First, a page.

Mar. 10, 2013; Phoenix, AZ, USA: USA outfielder Shane Victorino (50) celebrates with teammates following the game against Canada during the World Baseball Classic at Chase Field. USA defeated Canada 9-4 to advance to the next round. Mandatory Credit: Mark J. Rebilas-USA TODAY Sports

What We Have Learned from WBC


It’s not over. Two more pools to play before heading to San Francisco where the top prize is yet to be won. The World Baseball Classic has taught us a few things over the past few weeks. One may astound you, but the others, well, maybe they won’t.

One aspect I’m sure we’ve all noticed is the difference in how fans act and react. If you’ve watched any of the games from Hiram Birthorn Stadium in Puerto Rico, you always saw fans from at least one of the teams doing a conga line, some others waving their nation’s flag, dancing and jumping around. The noise from air horns and whistles was more prevalent than that of the vuvuzelas during the last World Cup. A little more bearable as well.

Won’t normally see anything like that at a USA game regardless of location of the event. Sure, chalk it up to differences in cultures and I would hardly argue the point, but for some reason, I get the feeling these games don’t mean as much to Americans as all the others. To the fans, anyway…

And are US fans a little more apathetic? I’m pretty sure they are. You would think the USA-Canada game would draw a decent crowd. Chase Field seats around 49,000. For yesterday’s matchup: 22,425, or about half of the crowd that witnessed the USA-Mexico matchup (44,256). Yes, there was the $5 ticket deal involved that may have added to that number.

The players, on the other hand, do not take it that way. Here’s Brandon Phillips on what if would have been like had Team USA lost yesterday (via ESPN.com):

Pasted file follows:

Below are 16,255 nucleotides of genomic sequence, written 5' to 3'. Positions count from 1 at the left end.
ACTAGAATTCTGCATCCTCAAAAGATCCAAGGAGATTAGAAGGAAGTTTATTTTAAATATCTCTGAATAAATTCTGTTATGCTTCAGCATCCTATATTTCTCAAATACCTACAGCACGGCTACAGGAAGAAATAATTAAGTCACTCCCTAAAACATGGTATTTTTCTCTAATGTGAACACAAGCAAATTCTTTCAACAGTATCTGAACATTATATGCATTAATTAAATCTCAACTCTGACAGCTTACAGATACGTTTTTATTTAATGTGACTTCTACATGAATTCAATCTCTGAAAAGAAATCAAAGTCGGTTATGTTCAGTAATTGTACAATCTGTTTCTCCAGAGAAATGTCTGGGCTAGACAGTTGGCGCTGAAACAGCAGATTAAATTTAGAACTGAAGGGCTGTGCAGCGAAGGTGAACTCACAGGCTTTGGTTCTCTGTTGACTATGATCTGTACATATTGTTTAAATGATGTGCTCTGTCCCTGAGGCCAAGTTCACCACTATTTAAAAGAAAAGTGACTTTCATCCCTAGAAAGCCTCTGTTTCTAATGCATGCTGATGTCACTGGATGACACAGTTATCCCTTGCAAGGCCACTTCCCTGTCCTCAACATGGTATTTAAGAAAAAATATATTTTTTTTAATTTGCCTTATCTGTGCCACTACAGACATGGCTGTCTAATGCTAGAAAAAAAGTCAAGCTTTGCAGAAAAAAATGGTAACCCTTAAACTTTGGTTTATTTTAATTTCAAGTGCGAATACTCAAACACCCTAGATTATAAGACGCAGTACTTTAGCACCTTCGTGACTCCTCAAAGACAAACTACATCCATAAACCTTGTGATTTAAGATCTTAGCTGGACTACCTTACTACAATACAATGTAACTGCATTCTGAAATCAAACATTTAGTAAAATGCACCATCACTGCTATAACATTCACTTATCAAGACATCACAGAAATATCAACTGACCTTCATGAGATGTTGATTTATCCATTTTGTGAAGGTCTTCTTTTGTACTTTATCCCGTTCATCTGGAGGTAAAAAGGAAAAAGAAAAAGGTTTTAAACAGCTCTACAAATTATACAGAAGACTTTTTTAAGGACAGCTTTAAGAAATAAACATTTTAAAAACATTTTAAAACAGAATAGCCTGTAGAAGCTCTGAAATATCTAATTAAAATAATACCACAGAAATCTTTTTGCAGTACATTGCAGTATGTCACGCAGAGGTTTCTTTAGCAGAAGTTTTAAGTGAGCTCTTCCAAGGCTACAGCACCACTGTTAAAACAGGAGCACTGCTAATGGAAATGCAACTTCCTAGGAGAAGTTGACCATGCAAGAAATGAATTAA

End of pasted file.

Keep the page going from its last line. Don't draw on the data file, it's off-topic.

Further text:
“It would have been embarrassing. I would have been embarrassed. USA this is where baseball started and we represent our country. I just feel that if we had lost we didn’t do our job. We have to go out there and try to be the first American team to win the WBC. That is our goal.”

At least those playing seem to have a different approach…and that’s a good thing, I suppose. To further get the feeling of this, check out this clip of David Wright and ESPN’s Pedro Gomez. Go to the 1:50 mark and you’ll see what I mean.

Another notice: Fox Sport’s Jon Paul Morosi is excessively schizophrenic on this WBC deal. One day, he tweets and writes that the US has no clue how to win in the WBC, and on another, he tweets that Team USA doesn’t “stink at baseball anymore”.

All within a 48 hour period, too.

Particularly in the earlier rounds, the bullpens are more important that the starters. Having mandatory pitch counts will do that. For the round just completed, there was a 65 pitch limit unless a pitcher hit that number while facing a batter. He can then complete that AB. Next round, that number increases to 80. Starters will undoubtedly become more important should they also become more economical.

And where are the best starters, especially the US? No Verlander. No Kershaw. No Price. No Strasburg. All have reasons. And from other countries that were in this round? No King Felix. Why no Yu? Reds fans (and I think everyone else) knows why no Cueto at this point.

And not to accentuate the “incident” between Canada and Mexico even more, but we all know about “run differential” and its application as a tie breaker. I’ll admit using this as a deciding factor doesn’t seem right and against baseball “etiquette”, but for those opposing the use of run differential as a tie breaker, I have a question: what other tie breaking method is plausible? I’m not a fan of using run differential either, but what else is there to use? Some variable of it was used in both 2006 and 2009. I’ll take any suggestion..and so may the WBC.

I’d be lying if I said I haven’t enjoyed the baseball to this point. While it doesn’t mean anything as far as the MLB standings, it does have a meaning for those playing.

And maybe that is the most important thing learned from the WBC. Regardless of who is on the team, the players are more proud of the name on the front of the jersey.

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